Crawfordsville-Shannondale Turnpike - Montgomery InGenWeb Project

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Crawfordsville-Shannondale Turnpike

Crawfordsville-Shannondale Turnpike Company (thanks to Jan B - this is awesome) and here's a short article I whipped out -- CSTC - kbz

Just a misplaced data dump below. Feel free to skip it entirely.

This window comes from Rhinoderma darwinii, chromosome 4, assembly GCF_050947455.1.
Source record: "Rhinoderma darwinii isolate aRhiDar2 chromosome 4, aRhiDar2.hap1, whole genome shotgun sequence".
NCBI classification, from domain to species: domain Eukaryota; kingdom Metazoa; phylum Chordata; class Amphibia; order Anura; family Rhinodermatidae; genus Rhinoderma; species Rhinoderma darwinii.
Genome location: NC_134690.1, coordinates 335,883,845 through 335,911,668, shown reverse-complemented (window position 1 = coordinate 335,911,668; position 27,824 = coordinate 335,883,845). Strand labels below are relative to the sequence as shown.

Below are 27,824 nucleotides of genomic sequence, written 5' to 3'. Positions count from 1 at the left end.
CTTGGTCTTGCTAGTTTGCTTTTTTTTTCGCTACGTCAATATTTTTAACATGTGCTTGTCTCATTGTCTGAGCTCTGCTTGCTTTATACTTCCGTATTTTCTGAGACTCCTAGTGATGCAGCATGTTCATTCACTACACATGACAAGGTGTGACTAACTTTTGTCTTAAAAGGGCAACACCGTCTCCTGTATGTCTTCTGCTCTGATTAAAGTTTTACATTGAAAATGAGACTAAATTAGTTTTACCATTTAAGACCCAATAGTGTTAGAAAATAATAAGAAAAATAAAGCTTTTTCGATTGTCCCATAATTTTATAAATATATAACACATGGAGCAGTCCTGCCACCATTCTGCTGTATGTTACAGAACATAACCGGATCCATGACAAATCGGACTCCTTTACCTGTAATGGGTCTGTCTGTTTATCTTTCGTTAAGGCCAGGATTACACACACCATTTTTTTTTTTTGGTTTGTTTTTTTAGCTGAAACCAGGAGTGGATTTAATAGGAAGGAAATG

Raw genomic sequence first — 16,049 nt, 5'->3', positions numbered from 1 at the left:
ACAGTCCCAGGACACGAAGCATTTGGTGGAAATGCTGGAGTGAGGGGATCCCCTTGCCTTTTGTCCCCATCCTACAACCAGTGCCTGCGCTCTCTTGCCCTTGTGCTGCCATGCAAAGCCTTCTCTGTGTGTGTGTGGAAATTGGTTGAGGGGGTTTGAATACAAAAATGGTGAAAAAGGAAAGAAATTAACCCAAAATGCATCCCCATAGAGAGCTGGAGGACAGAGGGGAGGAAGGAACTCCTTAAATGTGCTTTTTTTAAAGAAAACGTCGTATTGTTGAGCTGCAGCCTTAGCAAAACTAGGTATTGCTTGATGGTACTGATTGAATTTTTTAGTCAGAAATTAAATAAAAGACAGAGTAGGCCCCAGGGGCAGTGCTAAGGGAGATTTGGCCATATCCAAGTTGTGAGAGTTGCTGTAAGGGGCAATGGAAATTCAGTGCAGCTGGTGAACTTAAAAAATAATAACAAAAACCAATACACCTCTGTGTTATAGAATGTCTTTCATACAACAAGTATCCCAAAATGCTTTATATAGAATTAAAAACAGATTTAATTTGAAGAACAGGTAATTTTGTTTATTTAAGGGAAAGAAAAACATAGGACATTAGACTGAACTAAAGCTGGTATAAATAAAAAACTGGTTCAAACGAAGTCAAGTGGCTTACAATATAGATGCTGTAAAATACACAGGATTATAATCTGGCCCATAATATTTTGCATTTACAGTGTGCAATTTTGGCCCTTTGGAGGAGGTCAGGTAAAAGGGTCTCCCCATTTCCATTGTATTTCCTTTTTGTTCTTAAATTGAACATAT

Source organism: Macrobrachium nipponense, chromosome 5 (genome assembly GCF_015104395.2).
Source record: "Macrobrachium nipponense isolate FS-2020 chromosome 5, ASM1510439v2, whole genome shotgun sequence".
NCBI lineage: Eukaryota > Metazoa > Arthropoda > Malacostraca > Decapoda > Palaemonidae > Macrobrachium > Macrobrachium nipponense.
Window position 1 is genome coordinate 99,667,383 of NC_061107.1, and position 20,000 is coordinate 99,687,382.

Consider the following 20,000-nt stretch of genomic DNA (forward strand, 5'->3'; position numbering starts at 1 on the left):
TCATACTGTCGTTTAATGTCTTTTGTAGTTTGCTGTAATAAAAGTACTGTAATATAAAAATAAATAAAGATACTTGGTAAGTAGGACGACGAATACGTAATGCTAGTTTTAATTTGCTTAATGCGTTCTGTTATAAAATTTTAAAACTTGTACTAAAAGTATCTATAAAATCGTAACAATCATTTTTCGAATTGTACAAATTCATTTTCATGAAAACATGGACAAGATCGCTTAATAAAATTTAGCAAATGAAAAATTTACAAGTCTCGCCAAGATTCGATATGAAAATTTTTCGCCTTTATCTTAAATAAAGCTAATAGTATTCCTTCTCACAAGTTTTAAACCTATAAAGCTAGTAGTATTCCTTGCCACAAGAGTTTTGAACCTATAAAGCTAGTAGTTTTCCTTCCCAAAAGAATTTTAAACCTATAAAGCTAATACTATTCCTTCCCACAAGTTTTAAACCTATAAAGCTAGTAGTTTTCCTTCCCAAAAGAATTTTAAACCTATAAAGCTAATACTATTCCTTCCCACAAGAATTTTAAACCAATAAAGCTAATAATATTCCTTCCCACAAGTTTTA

Briefly, the Crawfordsville & Shannondale Turnpike Company and the Crawfordsville & Darlington Turnpike Company both organized under legal statues the last day of August in the year 1865. Each built its road, the C&D built six miles at $10,000; C&S 7 miles at $12,000.... BUT here come the problems :) Each company had sold individual passes for their turnpikes. Then, upon the completion of the individual roads, On November 19, 1866, the two corporations decided it would be easier to run the roads under one company, thus the Crawfordsville & Shannondale Consolidated Turnpike Company. WHOA! Then, the plan came to be that another legally organized turnpike company, Fredericksburg Turnpike, would go in with them to form the Crawfordsville & Eastern Turnpike Company. It's getting complicated. Now, it is to be known that the stock holders, board of directors, etc., okayed this however, the new company did not legally registered the goings-ons. They did get the old stock certificates and holdings back and cancelled all that. They had ONE board of directors were sued and sued, collected tolls and the like, then the state discovered the problems and sued the C&ETC, which directors of course were the same as the C&D and C&S Turnpike companies. Then the company sued their realtor __ Collings thinking he got them in all the trouble although the directors were highly intellectual men themselves. They won in the local court but Collings took them on to the Supreme Court where the decisions were reversed and the company ordered to fold. That they did keeping the original three companies, going back to collecting their own tolls, maintaining and building bridges and appeasing their stock holders. Pretty hard to know exactly what had happened, though, as from the time the Crawfordsville & Shannondale Consolidated Turnpike Company until August 1882, the "corporation" did not elect officers, hold meetings, keep books, make any debt, but still allowed everything to go through the fake company. Now, how's that for one crazy story? The above Hiram Mote hopefully got to use his pass for many years, but who only knows. It is known that President Volney Q. Irwin had once been a rich man, very rich man but at his death in July of 1903, had but $15,000 although fairly impressive for the time, a mere pittance of what he had once had during the turnpiking days. George W. Hall, secretary of above who signed Hiram Mote's pass is still under investigation - written by kbz
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